Should the Pennsylvania Supreme Court order the Legislature to give billions more dollars to school districts? That's what a recent lawsuit demands. But to make their case to the public, the lawsuit's advocates are repeating the widely discredited myth that the state once—but no longer—funded 50 percent of public school spending.
In reality, the state share of education spending never reached 50 percent. Records from the Pennsylvania Department of Education show that it peaked at 44.7 percent in 1974-75.
While the state share declined from 45 percent to 36 percent of total school district revenue, this was not due to a reduction in state subsidies for education. State aid—adjusted for inflation—increased by 41 percent since 1974. The state “share” only declined because local tax revenue—also adjusted for inflation—increased 98 percent over that time frame.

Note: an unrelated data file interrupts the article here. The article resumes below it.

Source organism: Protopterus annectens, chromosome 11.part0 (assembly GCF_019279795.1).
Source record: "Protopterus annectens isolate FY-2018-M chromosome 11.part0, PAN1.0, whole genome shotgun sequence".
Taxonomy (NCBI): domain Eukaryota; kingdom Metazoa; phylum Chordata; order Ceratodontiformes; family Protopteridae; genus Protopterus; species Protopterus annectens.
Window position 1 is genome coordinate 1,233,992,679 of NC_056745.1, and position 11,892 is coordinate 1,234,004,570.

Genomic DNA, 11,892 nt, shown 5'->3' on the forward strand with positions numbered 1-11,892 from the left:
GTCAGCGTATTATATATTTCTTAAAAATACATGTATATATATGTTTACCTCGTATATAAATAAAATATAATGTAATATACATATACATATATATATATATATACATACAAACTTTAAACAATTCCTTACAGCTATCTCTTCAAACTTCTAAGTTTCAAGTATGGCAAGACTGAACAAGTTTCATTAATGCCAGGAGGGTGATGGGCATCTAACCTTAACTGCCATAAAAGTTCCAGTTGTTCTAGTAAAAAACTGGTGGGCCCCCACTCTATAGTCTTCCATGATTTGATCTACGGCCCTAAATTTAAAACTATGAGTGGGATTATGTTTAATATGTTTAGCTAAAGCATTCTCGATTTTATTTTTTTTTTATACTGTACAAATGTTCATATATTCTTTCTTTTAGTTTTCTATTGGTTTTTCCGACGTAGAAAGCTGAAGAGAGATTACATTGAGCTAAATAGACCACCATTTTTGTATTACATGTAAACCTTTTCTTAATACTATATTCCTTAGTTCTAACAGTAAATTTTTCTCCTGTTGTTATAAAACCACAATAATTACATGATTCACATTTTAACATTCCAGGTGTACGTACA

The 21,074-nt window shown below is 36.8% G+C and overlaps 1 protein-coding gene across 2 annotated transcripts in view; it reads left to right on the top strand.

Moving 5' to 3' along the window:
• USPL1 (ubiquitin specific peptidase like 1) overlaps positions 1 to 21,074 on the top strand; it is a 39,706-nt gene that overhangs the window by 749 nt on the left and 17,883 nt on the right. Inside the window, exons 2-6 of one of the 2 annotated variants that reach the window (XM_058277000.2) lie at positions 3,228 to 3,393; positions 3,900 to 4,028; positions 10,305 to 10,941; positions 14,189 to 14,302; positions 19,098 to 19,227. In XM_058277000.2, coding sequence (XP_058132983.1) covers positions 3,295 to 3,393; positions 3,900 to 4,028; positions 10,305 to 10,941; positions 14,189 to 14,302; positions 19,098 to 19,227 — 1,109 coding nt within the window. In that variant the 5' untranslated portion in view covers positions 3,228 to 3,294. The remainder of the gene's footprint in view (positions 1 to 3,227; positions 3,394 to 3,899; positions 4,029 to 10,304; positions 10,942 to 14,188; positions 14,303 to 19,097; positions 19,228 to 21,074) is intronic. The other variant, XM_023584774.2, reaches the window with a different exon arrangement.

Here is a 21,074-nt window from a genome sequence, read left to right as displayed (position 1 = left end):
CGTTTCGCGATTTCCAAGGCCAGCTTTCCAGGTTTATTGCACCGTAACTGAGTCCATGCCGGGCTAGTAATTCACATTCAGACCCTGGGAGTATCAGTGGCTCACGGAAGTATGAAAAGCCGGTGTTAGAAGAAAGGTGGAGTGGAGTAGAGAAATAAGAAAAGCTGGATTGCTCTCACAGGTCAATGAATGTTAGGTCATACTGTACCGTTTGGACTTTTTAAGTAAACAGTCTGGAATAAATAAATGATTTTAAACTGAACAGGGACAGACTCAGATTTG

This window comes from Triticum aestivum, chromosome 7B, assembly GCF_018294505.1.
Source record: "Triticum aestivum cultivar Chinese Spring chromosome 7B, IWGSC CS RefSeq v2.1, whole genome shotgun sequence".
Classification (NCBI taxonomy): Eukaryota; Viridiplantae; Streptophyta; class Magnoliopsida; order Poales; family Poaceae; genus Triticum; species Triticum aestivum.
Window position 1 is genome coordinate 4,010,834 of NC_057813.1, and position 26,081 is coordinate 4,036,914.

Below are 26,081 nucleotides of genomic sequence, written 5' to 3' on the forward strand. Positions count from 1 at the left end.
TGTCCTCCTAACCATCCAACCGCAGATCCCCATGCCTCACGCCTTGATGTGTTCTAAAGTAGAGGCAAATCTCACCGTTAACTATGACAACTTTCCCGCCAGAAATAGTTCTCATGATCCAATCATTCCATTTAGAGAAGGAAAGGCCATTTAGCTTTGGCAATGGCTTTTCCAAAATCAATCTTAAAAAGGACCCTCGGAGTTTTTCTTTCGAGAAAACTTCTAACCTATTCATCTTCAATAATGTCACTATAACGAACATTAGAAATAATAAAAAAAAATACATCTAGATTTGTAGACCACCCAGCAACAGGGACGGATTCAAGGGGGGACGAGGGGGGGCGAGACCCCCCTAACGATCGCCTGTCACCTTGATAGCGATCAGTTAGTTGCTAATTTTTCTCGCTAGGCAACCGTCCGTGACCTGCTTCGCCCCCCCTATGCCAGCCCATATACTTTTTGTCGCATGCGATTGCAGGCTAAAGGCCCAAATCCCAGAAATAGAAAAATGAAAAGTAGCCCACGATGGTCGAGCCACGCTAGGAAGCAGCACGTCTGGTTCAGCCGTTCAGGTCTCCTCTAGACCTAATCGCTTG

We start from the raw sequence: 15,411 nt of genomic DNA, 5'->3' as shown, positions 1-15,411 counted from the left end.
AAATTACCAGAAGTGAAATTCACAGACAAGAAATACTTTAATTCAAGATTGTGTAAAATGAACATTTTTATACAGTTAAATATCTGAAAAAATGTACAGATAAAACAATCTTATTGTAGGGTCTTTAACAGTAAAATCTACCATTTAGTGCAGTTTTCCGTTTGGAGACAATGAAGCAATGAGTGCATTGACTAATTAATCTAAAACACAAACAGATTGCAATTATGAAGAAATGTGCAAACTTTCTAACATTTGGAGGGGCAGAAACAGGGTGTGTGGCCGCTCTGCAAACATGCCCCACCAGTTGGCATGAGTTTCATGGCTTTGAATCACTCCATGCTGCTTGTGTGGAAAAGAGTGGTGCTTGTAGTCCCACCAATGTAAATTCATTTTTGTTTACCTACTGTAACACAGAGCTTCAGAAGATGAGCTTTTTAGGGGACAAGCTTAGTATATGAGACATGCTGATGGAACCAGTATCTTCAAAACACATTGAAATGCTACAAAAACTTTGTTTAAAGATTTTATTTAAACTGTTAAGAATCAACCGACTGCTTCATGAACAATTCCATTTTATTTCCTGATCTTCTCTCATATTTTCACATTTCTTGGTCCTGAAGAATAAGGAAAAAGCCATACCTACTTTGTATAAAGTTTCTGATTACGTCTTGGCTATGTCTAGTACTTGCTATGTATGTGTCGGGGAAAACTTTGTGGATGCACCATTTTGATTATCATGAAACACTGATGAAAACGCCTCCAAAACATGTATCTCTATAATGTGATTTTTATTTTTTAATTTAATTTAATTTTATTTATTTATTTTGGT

Pennsylvania actually provides more state funding than the national average on a per-student basis. The “state share” as a percentage only appears low because Pennsylvania schools receive about $3,000 more per student from local revenue, and in total revenue, than the national average.
That is, if Pennsylvania reduced local public school taxes to the national average, the “state share” would reach this mythical 50 percent.
(Note: The charts below are interactive. Touch or click on the tabs at the top or the bars to see more information.)